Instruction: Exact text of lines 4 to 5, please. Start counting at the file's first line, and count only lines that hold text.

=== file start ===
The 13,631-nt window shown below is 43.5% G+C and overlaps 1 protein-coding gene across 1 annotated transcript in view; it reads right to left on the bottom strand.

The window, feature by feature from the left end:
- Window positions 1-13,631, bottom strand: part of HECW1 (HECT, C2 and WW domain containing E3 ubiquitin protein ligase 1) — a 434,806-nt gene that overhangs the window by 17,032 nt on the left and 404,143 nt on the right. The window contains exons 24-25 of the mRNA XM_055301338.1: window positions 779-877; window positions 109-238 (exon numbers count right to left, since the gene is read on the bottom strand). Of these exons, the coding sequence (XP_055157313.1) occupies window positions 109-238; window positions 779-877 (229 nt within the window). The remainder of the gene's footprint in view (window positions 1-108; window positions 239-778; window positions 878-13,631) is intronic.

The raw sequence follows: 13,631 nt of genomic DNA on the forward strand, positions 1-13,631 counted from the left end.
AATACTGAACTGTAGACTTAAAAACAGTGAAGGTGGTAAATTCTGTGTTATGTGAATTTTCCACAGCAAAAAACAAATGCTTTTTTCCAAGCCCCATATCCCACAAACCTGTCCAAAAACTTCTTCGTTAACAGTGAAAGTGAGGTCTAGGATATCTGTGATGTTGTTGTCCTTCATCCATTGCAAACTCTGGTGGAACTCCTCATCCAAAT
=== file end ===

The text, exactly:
The raw sequence follows: 13,631 nt of genomic DNA on the forward strand, positions 1-13,631 counted from the left end.
AATACTGAACTGTAGACTTAAAAACAGTGAAGGTGGTAAATTCTGTGTTATGTGAATTTTCCACAGCAAAAAACAAATGCTTTTTTCCAAGCCCCATATCCCACAAACCTGTCCAAAAACTTCTTCGTTAACAGTGAAAGTGAGGTCTAGGATATCTGTGATGTTGTTGTCCTTCATCCATTGCAAACTCTGGTGGAACTCCTCATCCAAAT